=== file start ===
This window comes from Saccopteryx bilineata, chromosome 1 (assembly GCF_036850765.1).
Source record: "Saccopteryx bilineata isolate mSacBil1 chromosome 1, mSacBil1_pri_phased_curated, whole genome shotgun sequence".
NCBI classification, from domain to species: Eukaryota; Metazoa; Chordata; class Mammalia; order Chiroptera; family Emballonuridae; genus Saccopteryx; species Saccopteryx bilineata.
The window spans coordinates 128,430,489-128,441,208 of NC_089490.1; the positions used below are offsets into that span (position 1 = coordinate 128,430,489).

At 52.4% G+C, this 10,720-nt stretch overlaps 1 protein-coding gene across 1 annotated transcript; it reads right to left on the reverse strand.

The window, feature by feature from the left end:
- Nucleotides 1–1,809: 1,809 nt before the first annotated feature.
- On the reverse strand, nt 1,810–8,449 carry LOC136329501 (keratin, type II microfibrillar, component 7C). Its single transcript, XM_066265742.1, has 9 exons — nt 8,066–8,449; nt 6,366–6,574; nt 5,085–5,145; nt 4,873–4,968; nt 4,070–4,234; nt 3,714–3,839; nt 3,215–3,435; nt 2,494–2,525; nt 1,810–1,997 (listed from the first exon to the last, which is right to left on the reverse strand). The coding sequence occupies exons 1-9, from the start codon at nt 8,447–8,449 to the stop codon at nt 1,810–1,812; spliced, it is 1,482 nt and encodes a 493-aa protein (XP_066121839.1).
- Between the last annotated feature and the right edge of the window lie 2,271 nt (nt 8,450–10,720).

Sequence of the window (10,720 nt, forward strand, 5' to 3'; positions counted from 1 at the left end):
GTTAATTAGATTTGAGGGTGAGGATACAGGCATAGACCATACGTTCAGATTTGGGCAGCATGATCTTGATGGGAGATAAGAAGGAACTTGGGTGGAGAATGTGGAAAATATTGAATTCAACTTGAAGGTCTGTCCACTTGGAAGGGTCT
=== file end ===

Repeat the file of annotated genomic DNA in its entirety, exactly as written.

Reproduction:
This window comes from Saccopteryx bilineata, chromosome 1 (assembly GCF_036850765.1).
Source record: "Saccopteryx bilineata isolate mSacBil1 chromosome 1, mSacBil1_pri_phased_curated, whole genome shotgun sequence".
NCBI classification, from domain to species: Eukaryota; Metazoa; Chordata; class Mammalia; order Chiroptera; family Emballonuridae; genus Saccopteryx; species Saccopteryx bilineata.
The window spans coordinates 128,430,489-128,441,208 of NC_089490.1; the positions used below are offsets into that span (position 1 = coordinate 128,430,489).

At 52.4% G+C, this 10,720-nt stretch overlaps 1 protein-coding gene across 1 annotated transcript; it reads right to left on the reverse strand.

The window, feature by feature from the left end:
- Nucleotides 1–1,809: 1,809 nt before the first annotated feature.
- On the reverse strand, nt 1,810–8,449 carry LOC136329501 (keratin, type II microfibrillar, component 7C). Its single transcript, XM_066265742.1, has 9 exons — nt 8,066–8,449; nt 6,366–6,574; nt 5,085–5,145; nt 4,873–4,968; nt 4,070–4,234; nt 3,714–3,839; nt 3,215–3,435; nt 2,494–2,525; nt 1,810–1,997 (listed from the first exon to the last, which is right to left on the reverse strand). The coding sequence occupies exons 1-9, from the start codon at nt 8,447–8,449 to the stop codon at nt 1,810–1,812; spliced, it is 1,482 nt and encodes a 493-aa protein (XP_066121839.1).
- Between the last annotated feature and the right edge of the window lie 2,271 nt (nt 8,450–10,720).

Sequence of the window (10,720 nt, forward strand, 5' to 3'; positions counted from 1 at the left end):
GTTAATTAGATTTGAGGGTGAGGATACAGGCATAGACCATACGTTCAGATTTGGGCAGCATGATCTTGATGGGAGATAAGAAGGAACTTGGGTGGAGAATGTGGAAAATATTGAATTCAACTTGAAGGTCTGTCCACTTGGAAGGGTCT